Where The Jobs Are 2009
In a tough year, the bright spots are in healthcare, auto manufacturing and military base expansion
Military Might: The Columbus chamber’s Mike Gaymon awaits Fort Benning’s expansion
Difficult but not impossible is the way Labor Commissioner Michael Thurmond describes the outlook for Georgians seeking work in 2009, even though the current downturn is expected to continue for many months.
The numbers are sobering. The state shed some 70,000 jobs between February and August of 2008; initial unemployment claims in October 2008 were up 57 percent from the previous October, reaching 72,627. The unemployment rate, seasonally adjusted, rose from 4.5 percent in September 2007 to 6.5 percent in September 2008. It reached 7 percent in October.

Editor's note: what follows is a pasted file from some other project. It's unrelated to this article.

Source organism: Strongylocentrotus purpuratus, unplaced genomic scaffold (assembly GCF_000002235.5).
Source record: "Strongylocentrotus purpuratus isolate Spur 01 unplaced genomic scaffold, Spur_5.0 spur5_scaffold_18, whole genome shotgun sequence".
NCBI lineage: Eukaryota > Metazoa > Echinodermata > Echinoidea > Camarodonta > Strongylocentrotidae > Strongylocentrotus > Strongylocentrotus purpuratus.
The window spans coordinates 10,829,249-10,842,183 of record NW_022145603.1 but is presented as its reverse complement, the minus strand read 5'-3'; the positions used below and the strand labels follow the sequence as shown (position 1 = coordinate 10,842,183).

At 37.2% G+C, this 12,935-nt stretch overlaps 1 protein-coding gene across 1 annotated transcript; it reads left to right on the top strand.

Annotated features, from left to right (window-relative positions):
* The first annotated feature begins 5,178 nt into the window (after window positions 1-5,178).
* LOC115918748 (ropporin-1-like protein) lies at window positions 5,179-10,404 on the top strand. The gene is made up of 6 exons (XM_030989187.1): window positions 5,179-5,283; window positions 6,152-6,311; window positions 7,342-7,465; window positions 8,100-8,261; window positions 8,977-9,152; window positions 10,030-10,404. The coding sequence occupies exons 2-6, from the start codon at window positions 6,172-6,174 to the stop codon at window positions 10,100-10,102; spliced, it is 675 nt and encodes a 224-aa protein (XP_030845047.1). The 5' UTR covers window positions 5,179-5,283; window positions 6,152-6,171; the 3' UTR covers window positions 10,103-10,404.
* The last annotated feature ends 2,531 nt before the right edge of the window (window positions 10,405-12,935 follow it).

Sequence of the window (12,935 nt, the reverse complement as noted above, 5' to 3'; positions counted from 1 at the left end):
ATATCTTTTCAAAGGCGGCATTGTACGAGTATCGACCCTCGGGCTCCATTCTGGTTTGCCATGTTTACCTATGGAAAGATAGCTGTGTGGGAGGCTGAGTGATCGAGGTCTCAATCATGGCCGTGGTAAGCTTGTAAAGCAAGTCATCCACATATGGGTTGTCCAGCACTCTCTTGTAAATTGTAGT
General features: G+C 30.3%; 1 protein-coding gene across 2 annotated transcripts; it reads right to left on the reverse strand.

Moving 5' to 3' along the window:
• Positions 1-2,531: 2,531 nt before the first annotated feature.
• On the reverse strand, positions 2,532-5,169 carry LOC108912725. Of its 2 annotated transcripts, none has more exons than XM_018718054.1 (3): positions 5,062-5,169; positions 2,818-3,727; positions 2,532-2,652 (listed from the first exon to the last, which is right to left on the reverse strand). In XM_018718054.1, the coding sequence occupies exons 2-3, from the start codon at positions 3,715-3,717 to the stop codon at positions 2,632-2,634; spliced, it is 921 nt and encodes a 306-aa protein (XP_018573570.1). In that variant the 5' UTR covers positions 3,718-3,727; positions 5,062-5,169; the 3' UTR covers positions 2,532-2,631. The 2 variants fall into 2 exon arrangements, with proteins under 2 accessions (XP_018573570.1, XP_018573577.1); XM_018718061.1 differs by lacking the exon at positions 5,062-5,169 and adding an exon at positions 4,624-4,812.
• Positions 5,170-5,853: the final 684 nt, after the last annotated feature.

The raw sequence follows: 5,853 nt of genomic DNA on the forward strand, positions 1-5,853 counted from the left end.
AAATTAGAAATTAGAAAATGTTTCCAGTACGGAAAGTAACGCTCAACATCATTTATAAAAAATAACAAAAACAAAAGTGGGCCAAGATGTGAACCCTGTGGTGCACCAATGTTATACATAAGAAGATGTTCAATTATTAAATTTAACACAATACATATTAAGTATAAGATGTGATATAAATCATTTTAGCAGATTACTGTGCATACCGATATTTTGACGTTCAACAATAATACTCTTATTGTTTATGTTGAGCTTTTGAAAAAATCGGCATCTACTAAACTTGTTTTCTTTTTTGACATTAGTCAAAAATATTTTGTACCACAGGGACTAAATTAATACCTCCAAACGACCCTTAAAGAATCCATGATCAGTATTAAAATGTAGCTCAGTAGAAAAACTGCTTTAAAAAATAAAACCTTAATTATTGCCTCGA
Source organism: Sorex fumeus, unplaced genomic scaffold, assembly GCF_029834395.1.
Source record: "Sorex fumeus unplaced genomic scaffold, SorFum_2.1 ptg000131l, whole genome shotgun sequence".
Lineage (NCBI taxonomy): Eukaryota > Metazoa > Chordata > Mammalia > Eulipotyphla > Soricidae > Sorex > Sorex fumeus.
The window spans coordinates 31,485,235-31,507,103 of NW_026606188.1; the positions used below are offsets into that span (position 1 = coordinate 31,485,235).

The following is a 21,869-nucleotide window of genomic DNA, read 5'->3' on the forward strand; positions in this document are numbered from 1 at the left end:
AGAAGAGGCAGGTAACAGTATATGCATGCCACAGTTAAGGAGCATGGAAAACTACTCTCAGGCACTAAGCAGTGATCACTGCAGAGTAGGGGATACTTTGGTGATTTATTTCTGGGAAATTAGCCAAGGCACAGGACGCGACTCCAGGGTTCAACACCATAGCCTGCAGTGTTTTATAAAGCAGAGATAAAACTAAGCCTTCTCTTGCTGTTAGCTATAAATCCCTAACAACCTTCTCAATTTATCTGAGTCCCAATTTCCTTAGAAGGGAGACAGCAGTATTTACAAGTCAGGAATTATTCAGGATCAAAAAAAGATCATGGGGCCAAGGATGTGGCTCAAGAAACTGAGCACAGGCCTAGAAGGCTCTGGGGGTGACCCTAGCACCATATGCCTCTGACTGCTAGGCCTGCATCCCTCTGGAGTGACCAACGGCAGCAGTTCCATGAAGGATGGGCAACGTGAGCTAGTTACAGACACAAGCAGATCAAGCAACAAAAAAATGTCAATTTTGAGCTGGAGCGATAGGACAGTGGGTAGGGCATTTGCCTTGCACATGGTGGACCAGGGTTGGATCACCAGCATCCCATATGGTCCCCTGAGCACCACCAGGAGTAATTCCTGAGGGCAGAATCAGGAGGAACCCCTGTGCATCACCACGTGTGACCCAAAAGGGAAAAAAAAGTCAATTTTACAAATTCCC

“Still,” Thurmond says, “there are bright spots.”
Among them, the new Kia plant set to open this year in west Georgia, military base expansions at Fort Benning in Columbus and Fort Stewart near Hinesville and especially the state’s thriving healthcare industry.
In fact, Jeffrey M. Humphreys, head of the Selig Center for Economic Growth at the University of Georgia’s Terry College of Business, looks at the big picture of the state’s economy and says simply, “Healthcare is the only sector that is recession resistant.”
Humphreys predicts a long, slow recovery starting in the third quarter of 2009 and sees job losses continuing through June.
For workers outside healthcare who are job-hunting in such a climate, “They’ll be looking for diamonds in the desert,” he says.